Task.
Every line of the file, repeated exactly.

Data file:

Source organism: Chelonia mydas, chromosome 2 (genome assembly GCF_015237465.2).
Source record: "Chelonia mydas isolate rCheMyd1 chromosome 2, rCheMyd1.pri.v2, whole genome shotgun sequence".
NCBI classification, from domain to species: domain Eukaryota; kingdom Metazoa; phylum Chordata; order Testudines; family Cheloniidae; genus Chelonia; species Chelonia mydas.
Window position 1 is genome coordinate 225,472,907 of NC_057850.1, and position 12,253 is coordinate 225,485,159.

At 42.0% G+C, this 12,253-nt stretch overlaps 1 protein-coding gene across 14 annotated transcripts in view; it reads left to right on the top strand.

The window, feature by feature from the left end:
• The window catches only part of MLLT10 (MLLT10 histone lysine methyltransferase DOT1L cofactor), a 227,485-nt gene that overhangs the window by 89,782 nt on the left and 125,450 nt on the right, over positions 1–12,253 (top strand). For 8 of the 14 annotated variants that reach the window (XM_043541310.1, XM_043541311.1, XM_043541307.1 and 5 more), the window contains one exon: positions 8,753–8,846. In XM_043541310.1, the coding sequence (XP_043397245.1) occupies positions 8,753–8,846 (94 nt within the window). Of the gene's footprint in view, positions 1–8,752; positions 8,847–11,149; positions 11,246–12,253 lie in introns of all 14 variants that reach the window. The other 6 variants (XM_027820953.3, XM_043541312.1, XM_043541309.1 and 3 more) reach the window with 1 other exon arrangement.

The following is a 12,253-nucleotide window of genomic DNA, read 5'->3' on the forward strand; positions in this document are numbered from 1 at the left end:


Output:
Source organism: Chelonia mydas, chromosome 2 (genome assembly GCF_015237465.2).
Source record: "Chelonia mydas isolate rCheMyd1 chromosome 2, rCheMyd1.pri.v2, whole genome shotgun sequence".
NCBI classification, from domain to species: domain Eukaryota; kingdom Metazoa; phylum Chordata; order Testudines; family Cheloniidae; genus Chelonia; species Chelonia mydas.
Window position 1 is genome coordinate 225,472,907 of NC_057850.1, and position 12,253 is coordinate 225,485,159.

At 42.0% G+C, this 12,253-nt stretch overlaps 1 protein-coding gene across 14 annotated transcripts in view; it reads left to right on the top strand.

The window, feature by feature from the left end:
• The window catches only part of MLLT10 (MLLT10 histone lysine methyltransferase DOT1L cofactor), a 227,485-nt gene that overhangs the window by 89,782 nt on the left and 125,450 nt on the right, over positions 1–12,253 (top strand). For 8 of the 14 annotated variants that reach the window (XM_043541310.1, XM_043541311.1, XM_043541307.1 and 5 more), the window contains one exon: positions 8,753–8,846. In XM_043541310.1, the coding sequence (XP_043397245.1) occupies positions 8,753–8,846 (94 nt within the window). Of the gene's footprint in view, positions 1–8,752; positions 8,847–11,149; positions 11,246–12,253 lie in introns of all 14 variants that reach the window. The other 6 variants (XM_027820953.3, XM_043541312.1, XM_043541309.1 and 3 more) reach the window with 1 other exon arrangement.

The following is a 12,253-nucleotide window of genomic DNA, read 5'->3' on the forward strand; positions in this document are numbered from 1 at the left end: